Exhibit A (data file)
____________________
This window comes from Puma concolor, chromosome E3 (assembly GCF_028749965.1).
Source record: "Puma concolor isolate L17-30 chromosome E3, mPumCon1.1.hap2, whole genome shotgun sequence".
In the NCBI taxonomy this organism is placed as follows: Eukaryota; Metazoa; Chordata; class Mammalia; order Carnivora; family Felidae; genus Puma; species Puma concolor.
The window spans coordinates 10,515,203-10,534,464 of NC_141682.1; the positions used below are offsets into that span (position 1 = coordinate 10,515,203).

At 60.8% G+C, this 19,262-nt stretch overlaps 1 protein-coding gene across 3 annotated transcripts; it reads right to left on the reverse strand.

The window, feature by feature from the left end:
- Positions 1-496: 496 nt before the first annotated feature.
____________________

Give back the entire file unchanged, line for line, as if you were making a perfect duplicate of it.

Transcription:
This window comes from Puma concolor, chromosome E3 (assembly GCF_028749965.1).
Source record: "Puma concolor isolate L17-30 chromosome E3, mPumCon1.1.hap2, whole genome shotgun sequence".
In the NCBI taxonomy this organism is placed as follows: Eukaryota; Metazoa; Chordata; class Mammalia; order Carnivora; family Felidae; genus Puma; species Puma concolor.
The window spans coordinates 10,515,203-10,534,464 of NC_141682.1; the positions used below are offsets into that span (position 1 = coordinate 10,515,203).

At 60.8% G+C, this 19,262-nt stretch overlaps 1 protein-coding gene across 3 annotated transcripts; it reads right to left on the reverse strand.

The window, feature by feature from the left end:
- Positions 1-496: 496 nt before the first annotated feature.